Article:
Wednesday, May 05, 2010

Dog Detective Ranjha

Dog Detective Ranjha

Written by Partap Sharma

Published by Rupa and Co.


First published in 1978, this book (also called 'Top Dog Ranjha' in reprints) is a collection of stories voiced by a rather unusual narrator - a young German Shepherd called Ranjha who is trained by his master to - quite literally - sniff out crime. I discovered the book when I was around eleven and, being crazy about dogs, it became a huge favourite. Sadly, the author never wrote any sequels, though the book did spawn a comic strip for Tinkle magazine that ran for several years.
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I still recall being struck by how different it was from other Indian kidlit at that time. Now talking animals are no novelty in Indian literature, starting with the beasties of the Panchatantra, the various warriors and demigods of the Ramayana and Mahabharata, most beginner level books.... if anything, we can be accused of having way too many of them! Ranjha stood out by being contemporary, realistic and devoid of the moralizing that plagues so much of our books. Like my other favourites,James Herriott and Gerald Durrell, Sharma humanizes his animal characters in a way that is both entertaining and convincing.



We first meet Ranjha as a puppy at Brindia Kennels, vying with his sister for the attention of 'Woof', the interesting young writer who will soon be his owner. Spotting Rajha's potential as a tracker, Woof takes him home and begins training him. Ranjha works at making a place for himself in the new social order around him - Woof, his wife and daughter, the neighbours, the canine patriarch Tughlak who lives next door. Before long, he is solving cases as well, beginning with the rather disturbing "Case of the Sudden Killer". By the end of the book, Ranjha is a famous personality in two towns, has matured into a full grown dog and, most significantly for him - won the respect of his canine peers.


Intelligent and observant, Ranjha is a witty observer of human quirks. " I tell you", he says soon after meeting Woof, "you need patience with human beings." Elsewhere, he remarks that human beings need a lot of training to live with other animals. The book teems with little nuggets of wisdom like these about human behaviour that will have you smiling and grudgingly agreeing as well. I think this is a great way to foster love and respect for animals in children - by looking at human beings not as natural masters, but as one just more , very flawed, species. 'Ranjha's ' dog's -eye -view is gentle and affectionate, yet succeeds in highlighting the casual thoughtlessness people often display in their treatment of other animals.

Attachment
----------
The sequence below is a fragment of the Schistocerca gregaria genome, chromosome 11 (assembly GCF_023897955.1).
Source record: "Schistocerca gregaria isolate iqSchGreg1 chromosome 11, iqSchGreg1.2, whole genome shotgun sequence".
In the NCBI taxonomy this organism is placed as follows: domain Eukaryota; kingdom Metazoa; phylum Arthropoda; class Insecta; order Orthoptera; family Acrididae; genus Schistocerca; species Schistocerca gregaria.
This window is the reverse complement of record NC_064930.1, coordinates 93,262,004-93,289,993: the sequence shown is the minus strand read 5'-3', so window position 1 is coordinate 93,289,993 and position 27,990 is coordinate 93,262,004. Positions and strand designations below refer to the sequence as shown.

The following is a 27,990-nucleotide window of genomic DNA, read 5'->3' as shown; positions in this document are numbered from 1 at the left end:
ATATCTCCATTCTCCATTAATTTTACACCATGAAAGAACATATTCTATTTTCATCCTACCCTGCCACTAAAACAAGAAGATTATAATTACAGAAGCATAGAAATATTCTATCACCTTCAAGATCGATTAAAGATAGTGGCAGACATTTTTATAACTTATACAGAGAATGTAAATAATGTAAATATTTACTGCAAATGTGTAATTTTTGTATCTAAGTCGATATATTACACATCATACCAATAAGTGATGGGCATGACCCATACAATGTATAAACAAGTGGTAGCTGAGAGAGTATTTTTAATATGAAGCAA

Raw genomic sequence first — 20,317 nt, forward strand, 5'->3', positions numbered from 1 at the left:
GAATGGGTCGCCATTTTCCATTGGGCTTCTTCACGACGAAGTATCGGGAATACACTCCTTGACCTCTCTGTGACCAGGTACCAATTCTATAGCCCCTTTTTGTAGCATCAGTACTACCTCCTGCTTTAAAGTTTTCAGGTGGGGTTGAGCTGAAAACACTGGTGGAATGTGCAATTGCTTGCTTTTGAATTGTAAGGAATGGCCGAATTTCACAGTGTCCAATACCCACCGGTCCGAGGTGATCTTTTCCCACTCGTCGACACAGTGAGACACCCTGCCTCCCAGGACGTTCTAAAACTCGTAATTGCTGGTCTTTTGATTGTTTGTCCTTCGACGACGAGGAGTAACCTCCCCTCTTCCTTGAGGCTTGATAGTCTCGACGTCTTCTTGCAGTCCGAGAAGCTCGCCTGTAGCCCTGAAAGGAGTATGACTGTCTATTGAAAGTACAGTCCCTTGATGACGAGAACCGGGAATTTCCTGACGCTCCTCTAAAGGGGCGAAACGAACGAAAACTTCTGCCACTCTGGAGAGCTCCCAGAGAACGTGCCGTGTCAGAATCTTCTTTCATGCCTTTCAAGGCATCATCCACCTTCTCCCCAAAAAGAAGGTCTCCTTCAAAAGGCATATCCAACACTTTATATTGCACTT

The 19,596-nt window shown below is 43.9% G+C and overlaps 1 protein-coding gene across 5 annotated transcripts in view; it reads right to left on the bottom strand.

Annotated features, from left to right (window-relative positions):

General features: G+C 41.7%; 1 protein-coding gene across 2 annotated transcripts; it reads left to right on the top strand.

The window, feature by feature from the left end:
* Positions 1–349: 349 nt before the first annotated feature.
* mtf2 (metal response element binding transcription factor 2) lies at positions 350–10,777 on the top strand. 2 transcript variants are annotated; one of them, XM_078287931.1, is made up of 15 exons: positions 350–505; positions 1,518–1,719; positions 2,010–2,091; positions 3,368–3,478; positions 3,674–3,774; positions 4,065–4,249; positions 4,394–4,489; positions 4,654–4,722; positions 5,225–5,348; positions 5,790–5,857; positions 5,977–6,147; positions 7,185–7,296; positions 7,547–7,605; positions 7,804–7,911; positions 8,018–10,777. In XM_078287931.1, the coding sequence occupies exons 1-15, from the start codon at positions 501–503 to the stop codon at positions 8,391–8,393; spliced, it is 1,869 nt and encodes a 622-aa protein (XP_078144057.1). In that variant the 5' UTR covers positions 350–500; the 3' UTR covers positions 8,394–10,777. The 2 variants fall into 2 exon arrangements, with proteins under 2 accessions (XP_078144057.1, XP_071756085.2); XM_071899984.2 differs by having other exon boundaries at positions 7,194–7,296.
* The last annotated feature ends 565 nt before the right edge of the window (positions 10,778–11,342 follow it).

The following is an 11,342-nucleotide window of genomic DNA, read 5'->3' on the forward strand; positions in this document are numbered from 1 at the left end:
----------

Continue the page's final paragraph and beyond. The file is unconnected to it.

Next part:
A great introduction for younger readers to the crime genre, a book dog lovers will enjoy. And while I mark it for readers of eight and above, this is a book with universal appeal - the Imp greatly enjoyed having it read out to her when she was four, and I still dip back into it every now and then. So yes... I know thirty two years have passed -- but can we have that sequel now, Mr Sharma?

3 comments:

sathish said...

" I tell you", he says soon after meeting Woof, "you need patience with human beings."

Ouch! That digs deep,isn't it?

A very nice pick WordJunkie.

Praba said...

WJ, one neat "doggie treat" of a review! :) Seems like you have your mind set on that sequel. That sure speaks for how much the book would have meant to you, growing up. Wish Mr. Sharma gets a chance to stop by here.

Thanks for a neat pointer to a modern classic. Now that you mention, sure recall this modern anthropomorphic character from Tinkle.

"The book teems with little nuggets of wisdom like these about human behaviour that will have you smiling and grudgingly agreeing as well." Nicely put. :)

Vibha said...

You said it all - 'great way to foster love and respect for animals in children - by looking at human beings not as natural masters, but as one just more , very flawed'
Will surely look for this one.

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